What?!!  Are we to get an army together and start a civil war among Christians, killing those we disagree with?  No, very much NOT!  Our warfare, remember, is not with physical weapons.  But we do need to clear that Crusading spirit, and its holy war ethos, from our churches.

Consider this; I don’t know what language was used by the terrorists themselves in Algeria, but that Algerian being interviewed on TV in French used the word ‘exterminer’, in English ‘exterminate’.  Ironically this word originated in Christendom.  It is derived from the Latin ‘ex terminis’ – literally ‘beyond the borders’.  Originally that was what was supposed to happen to heretics – you exiled them beyond the borders, removing them from your ‘Christian’ society.  The trouble was that the borders of Christendom were continent-wide, making exile difficult in practice, and gradually ‘extermination’ came to mean sending the heretics ‘ex terminis’ in a more absolute way, by burning at the stake or other forms of death penalty (drowning was particularly favoured to deal with Anabaptists).   This was yet another way that Christendom distorts the original teaching, in which the Church was meant to live peaceably among their pagan neighbours, and those who were unacceptable to the church were simply excluded from the fellowship (and even then, with a hope of ultimate restoration); of course those excluded from the church would carry on living in the surrounding society.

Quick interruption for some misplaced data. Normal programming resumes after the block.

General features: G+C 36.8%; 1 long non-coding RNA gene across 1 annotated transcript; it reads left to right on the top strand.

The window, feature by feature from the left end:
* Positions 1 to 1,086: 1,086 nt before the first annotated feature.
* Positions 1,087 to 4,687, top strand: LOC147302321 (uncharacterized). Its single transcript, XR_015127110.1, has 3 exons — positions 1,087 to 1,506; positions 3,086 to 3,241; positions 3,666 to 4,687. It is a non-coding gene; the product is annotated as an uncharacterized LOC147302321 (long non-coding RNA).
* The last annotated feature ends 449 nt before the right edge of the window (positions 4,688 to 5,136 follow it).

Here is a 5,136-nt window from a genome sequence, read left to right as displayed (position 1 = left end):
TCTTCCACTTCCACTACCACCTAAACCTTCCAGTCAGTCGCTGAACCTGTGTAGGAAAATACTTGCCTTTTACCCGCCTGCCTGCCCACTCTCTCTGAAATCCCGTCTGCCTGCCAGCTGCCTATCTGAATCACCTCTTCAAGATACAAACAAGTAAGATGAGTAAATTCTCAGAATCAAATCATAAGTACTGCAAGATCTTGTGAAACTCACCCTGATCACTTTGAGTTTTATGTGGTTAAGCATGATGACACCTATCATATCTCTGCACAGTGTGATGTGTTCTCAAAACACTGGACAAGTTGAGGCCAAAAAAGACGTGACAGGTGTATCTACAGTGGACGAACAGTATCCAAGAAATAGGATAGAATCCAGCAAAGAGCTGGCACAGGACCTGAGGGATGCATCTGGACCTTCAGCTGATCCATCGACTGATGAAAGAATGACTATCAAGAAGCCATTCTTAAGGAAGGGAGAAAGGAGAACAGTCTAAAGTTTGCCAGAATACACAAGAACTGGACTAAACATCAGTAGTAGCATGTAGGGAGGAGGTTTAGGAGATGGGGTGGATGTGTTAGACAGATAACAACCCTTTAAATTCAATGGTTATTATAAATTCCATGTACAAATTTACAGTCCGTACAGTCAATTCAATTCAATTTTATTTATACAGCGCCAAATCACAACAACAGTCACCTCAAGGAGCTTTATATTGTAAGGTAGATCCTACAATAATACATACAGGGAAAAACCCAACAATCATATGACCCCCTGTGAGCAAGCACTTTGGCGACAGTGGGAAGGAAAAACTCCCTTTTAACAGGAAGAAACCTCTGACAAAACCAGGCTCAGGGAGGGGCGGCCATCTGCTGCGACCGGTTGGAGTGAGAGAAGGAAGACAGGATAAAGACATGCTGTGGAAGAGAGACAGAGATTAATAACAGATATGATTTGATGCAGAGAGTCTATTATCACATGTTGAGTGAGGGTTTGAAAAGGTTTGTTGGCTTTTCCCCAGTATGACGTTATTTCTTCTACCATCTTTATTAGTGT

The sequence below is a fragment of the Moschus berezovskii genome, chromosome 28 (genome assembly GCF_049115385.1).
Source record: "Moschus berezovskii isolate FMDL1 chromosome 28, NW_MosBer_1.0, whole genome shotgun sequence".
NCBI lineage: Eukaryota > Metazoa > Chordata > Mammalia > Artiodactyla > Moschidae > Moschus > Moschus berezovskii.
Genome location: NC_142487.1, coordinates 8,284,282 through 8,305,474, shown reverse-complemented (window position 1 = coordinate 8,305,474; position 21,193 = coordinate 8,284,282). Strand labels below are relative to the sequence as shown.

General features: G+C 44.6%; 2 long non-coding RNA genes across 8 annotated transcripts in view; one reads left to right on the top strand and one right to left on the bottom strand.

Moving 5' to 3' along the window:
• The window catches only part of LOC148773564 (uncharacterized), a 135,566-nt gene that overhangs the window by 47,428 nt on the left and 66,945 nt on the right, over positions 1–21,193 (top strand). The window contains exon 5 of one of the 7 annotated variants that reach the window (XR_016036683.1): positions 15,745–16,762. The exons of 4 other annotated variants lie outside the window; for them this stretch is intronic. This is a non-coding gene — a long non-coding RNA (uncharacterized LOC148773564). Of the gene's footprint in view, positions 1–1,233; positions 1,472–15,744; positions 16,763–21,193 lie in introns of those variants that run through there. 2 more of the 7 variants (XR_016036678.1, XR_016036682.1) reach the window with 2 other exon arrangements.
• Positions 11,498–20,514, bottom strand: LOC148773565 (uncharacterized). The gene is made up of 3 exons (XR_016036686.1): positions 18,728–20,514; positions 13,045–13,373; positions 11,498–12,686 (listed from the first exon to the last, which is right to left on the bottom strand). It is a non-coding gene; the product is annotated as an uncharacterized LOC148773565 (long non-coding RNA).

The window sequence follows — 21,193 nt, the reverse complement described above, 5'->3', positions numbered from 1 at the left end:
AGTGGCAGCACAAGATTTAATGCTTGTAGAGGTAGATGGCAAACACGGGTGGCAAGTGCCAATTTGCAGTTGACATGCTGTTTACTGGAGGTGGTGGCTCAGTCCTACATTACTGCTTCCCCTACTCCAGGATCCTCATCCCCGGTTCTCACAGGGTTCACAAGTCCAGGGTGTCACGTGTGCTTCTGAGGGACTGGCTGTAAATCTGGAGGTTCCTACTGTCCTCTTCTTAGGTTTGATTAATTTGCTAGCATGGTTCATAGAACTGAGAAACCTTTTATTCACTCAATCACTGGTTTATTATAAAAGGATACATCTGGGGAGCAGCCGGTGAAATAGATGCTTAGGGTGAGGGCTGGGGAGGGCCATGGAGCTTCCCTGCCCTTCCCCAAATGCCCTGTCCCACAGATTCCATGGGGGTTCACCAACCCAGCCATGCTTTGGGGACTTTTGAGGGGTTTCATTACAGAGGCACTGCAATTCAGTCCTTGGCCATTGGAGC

And that is the kind of ‘extermination of the Crusaders’ that we need; not to kill them, but to simply exclude them from the church, to clear up the confusion that has existed since Constantine about the place of the church in the state and the association of the church with warfare.  It won’t happen overnight, and it needs to be done in a Christian way, by loving persuasion, that recognises the good intentions of those we disagree with.


I’ll leave it there for now; obviously there’s a major discussion to be had about ‘the next step’ … blog readers please contribute ….

[i] Yes, another practice which Islam seems to have shared with ‘Christendom’.  Jews or Muslims in Spain had often been coerced into accepting baptism, and then if they continued to practice their original faith, were treated as apostates to be burnt at the stake.  Or indeed, having been coerced, they were simply never trusted by the surrounding ‘Christians’.